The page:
9 OCTOBER 1971, Page 24


Blood suction

Christopher Hudson

• Horror films from the Hammer studios have • become part of the British way of life — so much so that the latest couple, Hands of the Ripper ('X') and Twins of Evil ('X'), were released last week to the New Victoria without the courtesy of a press show. Not that the press could have provided much useful publicity. No matter how good or bad the films are, crowds will queue to see the beautiful Angharad Rees, metamorphosing into a homicidal maniac at the thought of her father Jack the Ripper, plunge a long knife into the gut of Vincent Price (he gets it out by hooking the end over a door handle and falling backwards), and to hear the loud thunk as the decapitated head of Peter Cushing's glamorous niece (he's a vampire-hunter this time) bounces on the ground and rolls away into the undergrowth. Part of the fascination lies in the variations on the familiar typology. Usually the film begins with a deceptive quiet. This is shattered by the advent of witches, corpses, vampires or a nameless beast. There will then be a confrontation, Western-style, between a good emanation, perhaps a doctor, a savant or an innocent s child, and a bad emanation — normally the monster or the begetter of monsters. In extremely subtle variations the identity of the good and bad emanations may be confused by a Moral Dilemma, but nobody is fooled for long. Science usually gives way before superstition, but the sleep of reason produces nightmares of a quite inoffensive kind.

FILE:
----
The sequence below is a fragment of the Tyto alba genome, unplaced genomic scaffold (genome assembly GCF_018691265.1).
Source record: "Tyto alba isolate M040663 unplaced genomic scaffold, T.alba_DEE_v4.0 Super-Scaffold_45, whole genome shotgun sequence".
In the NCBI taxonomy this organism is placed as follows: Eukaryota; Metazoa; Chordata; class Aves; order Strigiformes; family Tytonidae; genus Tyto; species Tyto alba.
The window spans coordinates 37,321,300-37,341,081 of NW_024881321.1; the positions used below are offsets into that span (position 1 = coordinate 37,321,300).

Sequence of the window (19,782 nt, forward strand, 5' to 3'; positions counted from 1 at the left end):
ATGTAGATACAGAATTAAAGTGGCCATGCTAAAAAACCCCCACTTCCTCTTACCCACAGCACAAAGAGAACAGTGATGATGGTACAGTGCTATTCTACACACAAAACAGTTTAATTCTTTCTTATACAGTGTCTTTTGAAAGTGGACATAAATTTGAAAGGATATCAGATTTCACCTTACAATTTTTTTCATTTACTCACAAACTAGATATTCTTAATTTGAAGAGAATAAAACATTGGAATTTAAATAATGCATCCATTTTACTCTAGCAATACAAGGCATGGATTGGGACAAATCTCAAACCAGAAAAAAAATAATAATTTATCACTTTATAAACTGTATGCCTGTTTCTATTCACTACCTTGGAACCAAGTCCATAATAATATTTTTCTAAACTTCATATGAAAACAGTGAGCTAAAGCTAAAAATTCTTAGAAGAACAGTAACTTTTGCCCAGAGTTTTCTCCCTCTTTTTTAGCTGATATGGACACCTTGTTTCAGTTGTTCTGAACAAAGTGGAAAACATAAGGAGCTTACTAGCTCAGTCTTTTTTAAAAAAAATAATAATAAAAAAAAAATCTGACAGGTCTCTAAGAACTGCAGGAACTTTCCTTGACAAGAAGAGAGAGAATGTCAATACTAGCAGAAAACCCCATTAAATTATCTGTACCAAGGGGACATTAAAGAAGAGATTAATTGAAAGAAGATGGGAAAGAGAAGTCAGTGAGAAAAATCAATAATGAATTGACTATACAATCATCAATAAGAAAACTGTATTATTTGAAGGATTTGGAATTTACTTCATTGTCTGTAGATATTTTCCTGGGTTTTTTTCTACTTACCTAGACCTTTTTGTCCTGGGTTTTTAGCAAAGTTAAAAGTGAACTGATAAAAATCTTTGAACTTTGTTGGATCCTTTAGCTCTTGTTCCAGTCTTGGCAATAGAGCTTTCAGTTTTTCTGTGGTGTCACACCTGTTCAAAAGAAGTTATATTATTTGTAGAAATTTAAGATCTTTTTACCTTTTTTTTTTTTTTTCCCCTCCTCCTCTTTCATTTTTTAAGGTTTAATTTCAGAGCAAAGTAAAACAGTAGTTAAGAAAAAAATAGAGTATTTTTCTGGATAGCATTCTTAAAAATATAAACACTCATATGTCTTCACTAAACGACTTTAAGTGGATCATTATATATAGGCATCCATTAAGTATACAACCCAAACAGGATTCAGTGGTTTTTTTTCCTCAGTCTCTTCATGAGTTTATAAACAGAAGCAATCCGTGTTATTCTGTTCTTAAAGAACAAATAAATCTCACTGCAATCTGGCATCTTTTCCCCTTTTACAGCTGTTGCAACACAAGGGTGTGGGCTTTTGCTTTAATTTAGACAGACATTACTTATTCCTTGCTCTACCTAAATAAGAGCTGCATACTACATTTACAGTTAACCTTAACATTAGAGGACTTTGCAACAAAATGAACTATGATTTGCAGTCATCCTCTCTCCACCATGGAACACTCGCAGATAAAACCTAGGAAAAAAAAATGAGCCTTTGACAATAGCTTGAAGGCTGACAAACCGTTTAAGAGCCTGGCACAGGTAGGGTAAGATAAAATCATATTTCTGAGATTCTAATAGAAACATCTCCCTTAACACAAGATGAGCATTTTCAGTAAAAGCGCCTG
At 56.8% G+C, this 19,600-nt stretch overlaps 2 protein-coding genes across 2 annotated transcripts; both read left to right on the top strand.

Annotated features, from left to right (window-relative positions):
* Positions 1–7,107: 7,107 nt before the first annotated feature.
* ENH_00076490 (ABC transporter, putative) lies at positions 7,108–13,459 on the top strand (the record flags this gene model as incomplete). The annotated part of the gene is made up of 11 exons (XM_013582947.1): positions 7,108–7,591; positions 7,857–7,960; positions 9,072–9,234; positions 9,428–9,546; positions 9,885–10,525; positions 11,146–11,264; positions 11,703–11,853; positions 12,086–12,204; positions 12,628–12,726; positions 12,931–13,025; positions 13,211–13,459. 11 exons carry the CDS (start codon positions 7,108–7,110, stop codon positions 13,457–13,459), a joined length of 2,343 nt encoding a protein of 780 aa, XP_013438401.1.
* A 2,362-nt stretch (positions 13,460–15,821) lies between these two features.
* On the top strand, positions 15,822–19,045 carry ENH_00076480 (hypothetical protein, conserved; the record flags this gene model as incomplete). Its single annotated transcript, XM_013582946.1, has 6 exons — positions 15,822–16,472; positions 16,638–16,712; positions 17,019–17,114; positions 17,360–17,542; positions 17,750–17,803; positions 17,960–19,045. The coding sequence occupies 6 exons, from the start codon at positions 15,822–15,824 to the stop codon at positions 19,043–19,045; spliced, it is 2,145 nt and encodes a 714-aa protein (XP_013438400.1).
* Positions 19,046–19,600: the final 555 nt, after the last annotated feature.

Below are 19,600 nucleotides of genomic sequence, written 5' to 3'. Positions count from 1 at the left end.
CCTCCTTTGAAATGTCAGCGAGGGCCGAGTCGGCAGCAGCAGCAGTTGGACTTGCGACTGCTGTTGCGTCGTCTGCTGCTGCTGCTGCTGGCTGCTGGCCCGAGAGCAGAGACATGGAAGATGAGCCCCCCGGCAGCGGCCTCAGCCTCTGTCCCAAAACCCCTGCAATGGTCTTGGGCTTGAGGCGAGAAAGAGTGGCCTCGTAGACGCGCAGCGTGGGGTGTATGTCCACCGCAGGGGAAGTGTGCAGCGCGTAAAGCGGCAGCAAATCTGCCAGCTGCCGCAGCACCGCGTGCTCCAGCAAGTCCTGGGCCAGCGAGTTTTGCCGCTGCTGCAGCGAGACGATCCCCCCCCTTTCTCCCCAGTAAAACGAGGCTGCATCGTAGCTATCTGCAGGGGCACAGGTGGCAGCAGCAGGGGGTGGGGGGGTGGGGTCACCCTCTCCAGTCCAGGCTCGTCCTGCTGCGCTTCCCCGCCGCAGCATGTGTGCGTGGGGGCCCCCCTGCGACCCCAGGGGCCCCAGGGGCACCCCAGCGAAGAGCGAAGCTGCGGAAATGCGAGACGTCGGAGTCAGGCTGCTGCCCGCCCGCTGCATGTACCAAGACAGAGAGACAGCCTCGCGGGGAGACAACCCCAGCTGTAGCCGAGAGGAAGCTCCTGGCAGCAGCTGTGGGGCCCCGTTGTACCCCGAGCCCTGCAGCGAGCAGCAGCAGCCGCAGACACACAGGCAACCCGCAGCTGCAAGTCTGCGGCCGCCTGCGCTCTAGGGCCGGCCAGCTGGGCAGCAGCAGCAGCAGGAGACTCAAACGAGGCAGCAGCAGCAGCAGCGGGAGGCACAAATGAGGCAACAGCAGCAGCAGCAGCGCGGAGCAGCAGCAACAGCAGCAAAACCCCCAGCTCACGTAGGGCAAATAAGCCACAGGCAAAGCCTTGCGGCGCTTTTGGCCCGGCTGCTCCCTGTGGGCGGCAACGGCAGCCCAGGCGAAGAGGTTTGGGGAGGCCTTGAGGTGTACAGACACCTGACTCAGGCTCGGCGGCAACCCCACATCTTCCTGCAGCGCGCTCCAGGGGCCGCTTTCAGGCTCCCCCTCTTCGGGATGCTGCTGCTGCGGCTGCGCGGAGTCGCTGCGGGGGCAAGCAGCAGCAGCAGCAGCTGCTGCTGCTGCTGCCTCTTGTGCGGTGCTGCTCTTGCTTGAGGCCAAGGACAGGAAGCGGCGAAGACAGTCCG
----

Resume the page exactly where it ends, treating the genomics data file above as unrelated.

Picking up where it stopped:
One vital stock-in-trade of course is the profusion of shapely young milkmaids and schoolgirls who stand around waiting for something nasty to happen to them. Occasionally they take star billing as witches or vampires, and no one minds that (with the honourable exception of Ingrid Pitt) they convey as much sense of lurking evil as a rural tennis tournament. One gets the • impression that a Hammer girl goes through a kind of hierarchy, like Holy Orders. First she appears as an undifferentiated limb in a beer-swilling, firelit orgy while the beast prowls outside. After that she finds herself the mute, anonymous victim of a vampire (what we call a bit part), before being promoted to play a young witch — a role in which she is allowed a few busty screams before being decapitated, staked or burnt alive. Then the publicity men arrive and lead her into a wood where she is spotted, by a passing Daily Mirror photographer, leaning uncomfortably against a tree in her underwear. Groomed thus for stardom she will rise to brief glory and a speaking part, probably as a lesbian vampire converted to the straight and temporal by a handsome Count from Bad Gothenburg — after which nothing remains, I should imagine, except marriage to a balding film distributor and settled domestic tedium in a mock-Tudor mansion in the Home Counties. All of which is by way of saying that the double bill at the New Victoria is up to usual Hammer standards, and well worth a visit. The new Bergman film The Touch (' X ' Prince Charles) I shall have to leave to Tony Palmer who takes over in this column next week, but meanwhile there is one other film which deserves attention. This is Walkabout ('AA'), set in Australia. A man drives out deep into the desert beyond Adelaide, and kills himself. Left alive are his sixteen-year-old daughter and six-year-old son. They start walking, aimlessly, until their provisions run out, and then they meet an aboriginal boy on his walkabout, proving his manhood by surviving alone in the outback. Following him and learning from him they gradually find their way back to civilisation, but not before the girl, especially, is made to appreciate the values of the world she is escaping from. Jenny Agutter, the girl, and Lucien John, the small boy, are wholly convincing as conventional children, holding on desperately to the rituals of their civilisation in an alien world. But our attention is drawn all the time to David Gompilil, surely as aboriginal an actor as might be persuaded to appear in front of the cameras, who conveys, almost despite himself, his sense of exclusion from the world of the white girl he has saved, and despair at never being able to reach out to it. Typically, when the girl, at the end, looks back on her childhood adventure, she remembers a paradise in which there were no differences between them. Walkabout has a good script by Edward Bond, and is directed and stunningly photographed by Nicolas Roeg who made Performance. Occasionally his aesthetic evocation of the Australian landscape is in danger of taking precedence over the story, but for the most part he succeeds in making the desert a sharply alive and menacing presence, threatening everything the children have set store by.